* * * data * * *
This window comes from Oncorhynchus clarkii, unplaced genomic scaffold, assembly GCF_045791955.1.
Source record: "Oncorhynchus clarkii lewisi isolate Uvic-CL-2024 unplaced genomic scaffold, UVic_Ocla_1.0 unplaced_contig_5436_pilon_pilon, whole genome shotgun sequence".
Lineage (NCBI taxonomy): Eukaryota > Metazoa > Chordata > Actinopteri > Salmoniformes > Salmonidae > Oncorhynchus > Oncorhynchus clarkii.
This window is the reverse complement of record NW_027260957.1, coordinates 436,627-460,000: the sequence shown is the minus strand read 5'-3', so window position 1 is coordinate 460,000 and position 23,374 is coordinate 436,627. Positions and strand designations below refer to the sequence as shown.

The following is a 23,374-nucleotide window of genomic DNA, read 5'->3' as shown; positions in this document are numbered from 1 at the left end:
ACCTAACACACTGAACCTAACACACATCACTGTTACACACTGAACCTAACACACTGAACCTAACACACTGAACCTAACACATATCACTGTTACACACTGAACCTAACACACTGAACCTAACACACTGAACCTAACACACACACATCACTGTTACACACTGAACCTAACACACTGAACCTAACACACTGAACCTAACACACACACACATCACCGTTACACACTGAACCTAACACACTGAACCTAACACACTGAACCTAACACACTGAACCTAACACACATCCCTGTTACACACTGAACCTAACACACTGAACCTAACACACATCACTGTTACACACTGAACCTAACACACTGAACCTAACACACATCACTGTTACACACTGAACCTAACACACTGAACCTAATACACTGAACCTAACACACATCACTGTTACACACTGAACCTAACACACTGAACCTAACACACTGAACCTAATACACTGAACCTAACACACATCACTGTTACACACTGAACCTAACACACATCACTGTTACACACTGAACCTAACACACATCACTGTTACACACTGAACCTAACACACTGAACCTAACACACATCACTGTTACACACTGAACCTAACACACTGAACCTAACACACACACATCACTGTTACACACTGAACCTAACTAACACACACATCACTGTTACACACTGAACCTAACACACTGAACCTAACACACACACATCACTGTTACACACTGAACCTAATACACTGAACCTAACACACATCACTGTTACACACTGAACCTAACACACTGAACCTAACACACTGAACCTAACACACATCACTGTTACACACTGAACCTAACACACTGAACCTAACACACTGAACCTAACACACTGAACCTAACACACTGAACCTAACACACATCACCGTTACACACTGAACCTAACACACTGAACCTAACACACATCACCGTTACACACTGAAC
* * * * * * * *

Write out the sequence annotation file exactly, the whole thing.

This window comes from Oncorhynchus clarkii, unplaced genomic scaffold, assembly GCF_045791955.1.
Source record: "Oncorhynchus clarkii lewisi isolate Uvic-CL-2024 unplaced genomic scaffold, UVic_Ocla_1.0 unplaced_contig_5436_pilon_pilon, whole genome shotgun sequence".
Lineage (NCBI taxonomy): Eukaryota > Metazoa > Chordata > Actinopteri > Salmoniformes > Salmonidae > Oncorhynchus > Oncorhynchus clarkii.
This window is the reverse complement of record NW_027260957.1, coordinates 436,627-460,000: the sequence shown is the minus strand read 5'-3', so window position 1 is coordinate 460,000 and position 23,374 is coordinate 436,627. Positions and strand designations below refer to the sequence as shown.

The following is a 23,374-nucleotide window of genomic DNA, read 5'->3' as shown; positions in this document are numbered from 1 at the left end:
ACCTAACACACTGAACCTAACACACATCACTGTTACACACTGAACCTAACACACTGAACCTAACACACTGAACCTAACACATATCACTGTTACACACTGAACCTAACACACTGAACCTAACACACTGAACCTAACACACACACATCACTGTTACACACTGAACCTAACACACTGAACCTAACACACTGAACCTAACACACACACACATCACCGTTACACACTGAACCTAACACACTGAACCTAACACACTGAACCTAACACACTGAACCTAACACACATCCCTGTTACACACTGAACCTAACACACTGAACCTAACACACATCACTGTTACACACTGAACCTAACACACTGAACCTAACACACATCACTGTTACACACTGAACCTAACACACTGAACCTAATACACTGAACCTAACACACATCACTGTTACACACTGAACCTAACACACTGAACCTAACACACTGAACCTAATACACTGAACCTAACACACATCACTGTTACACACTGAACCTAACACACATCACTGTTACACACTGAACCTAACACACATCACTGTTACACACTGAACCTAACACACTGAACCTAACACACATCACTGTTACACACTGAACCTAACACACTGAACCTAACACACACACATCACTGTTACACACTGAACCTAACTAACACACACATCACTGTTACACACTGAACCTAACACACTGAACCTAACACACACACATCACTGTTACACACTGAACCTAATACACTGAACCTAACACACATCACTGTTACACACTGAACCTAACACACTGAACCTAACACACTGAACCTAACACACATCACTGTTACACACTGAACCTAACACACTGAACCTAACACACTGAACCTAACACACTGAACCTAACACACTGAACCTAACACACATCACCGTTACACACTGAACCTAACACACTGAACCTAACACACATCACCGTTACACACTGAAC